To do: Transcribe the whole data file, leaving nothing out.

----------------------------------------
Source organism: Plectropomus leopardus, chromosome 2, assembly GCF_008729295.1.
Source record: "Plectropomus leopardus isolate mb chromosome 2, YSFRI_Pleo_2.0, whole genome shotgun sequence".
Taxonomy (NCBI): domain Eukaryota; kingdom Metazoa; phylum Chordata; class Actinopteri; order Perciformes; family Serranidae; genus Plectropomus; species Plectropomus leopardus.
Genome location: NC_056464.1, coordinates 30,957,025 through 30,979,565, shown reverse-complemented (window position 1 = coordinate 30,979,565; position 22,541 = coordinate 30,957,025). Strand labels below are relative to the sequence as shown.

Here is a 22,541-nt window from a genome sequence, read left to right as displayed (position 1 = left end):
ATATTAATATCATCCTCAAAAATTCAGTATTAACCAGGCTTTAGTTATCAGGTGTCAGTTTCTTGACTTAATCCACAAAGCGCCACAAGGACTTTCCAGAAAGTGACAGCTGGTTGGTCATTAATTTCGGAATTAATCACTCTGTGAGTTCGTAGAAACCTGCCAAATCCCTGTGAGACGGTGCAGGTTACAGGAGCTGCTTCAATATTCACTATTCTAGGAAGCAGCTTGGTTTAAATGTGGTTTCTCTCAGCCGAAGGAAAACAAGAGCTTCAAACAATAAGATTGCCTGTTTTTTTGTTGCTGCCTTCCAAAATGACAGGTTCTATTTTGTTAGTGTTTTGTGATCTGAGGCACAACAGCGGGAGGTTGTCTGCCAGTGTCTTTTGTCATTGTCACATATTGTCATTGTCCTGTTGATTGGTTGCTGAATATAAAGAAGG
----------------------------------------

Source organism: Plectropomus leopardus, chromosome 2, assembly GCF_008729295.1.
Source record: "Plectropomus leopardus isolate mb chromosome 2, YSFRI_Pleo_2.0, whole genome shotgun sequence".
Taxonomy (NCBI): domain Eukaryota; kingdom Metazoa; phylum Chordata; class Actinopteri; order Perciformes; family Serranidae; genus Plectropomus; species Plectropomus leopardus.
Genome location: NC_056464.1, coordinates 30,957,025 through 30,979,565, shown reverse-complemented (window position 1 = coordinate 30,979,565; position 22,541 = coordinate 30,957,025). Strand labels below are relative to the sequence as shown.

Here is a 22,541-nt window from a genome sequence, read left to right as displayed (position 1 = left end):
ATATTAATATCATCCTCAAAAATTCAGTATTAACCAGGCTTTAGTTATCAGGTGTCAGTTTCTTGACTTAATCCACAAAGCGCCACAAGGACTTTCCAGAAAGTGACAGCTGGTTGGTCATTAATTTCGGAATTAATCACTCTGTGAGTTCGTAGAAACCTGCCAAATCCCTGTGAGACGGTGCAGGTTACAGGAGCTGCTTCAATATTCACTATTCTAGGAAGCAGCTTGGTTTAAATGTGGTTTCTCTCAGCCGAAGGAAAACAAGAGCTTCAAACAATAAGATTGCCTGTTTTTTTGTTGCTGCCTTCCAAAATGACAGGTTCTATTTTGTTAGTGTTTTGTGATCTGAGGCACAACAGCGGGAGGTTGTCTGCCAGTGTCTTTTGTCATTGTCACATATTGTCATTGTCCTGTTGATTGGTTGCTGAATATAAAGAAGG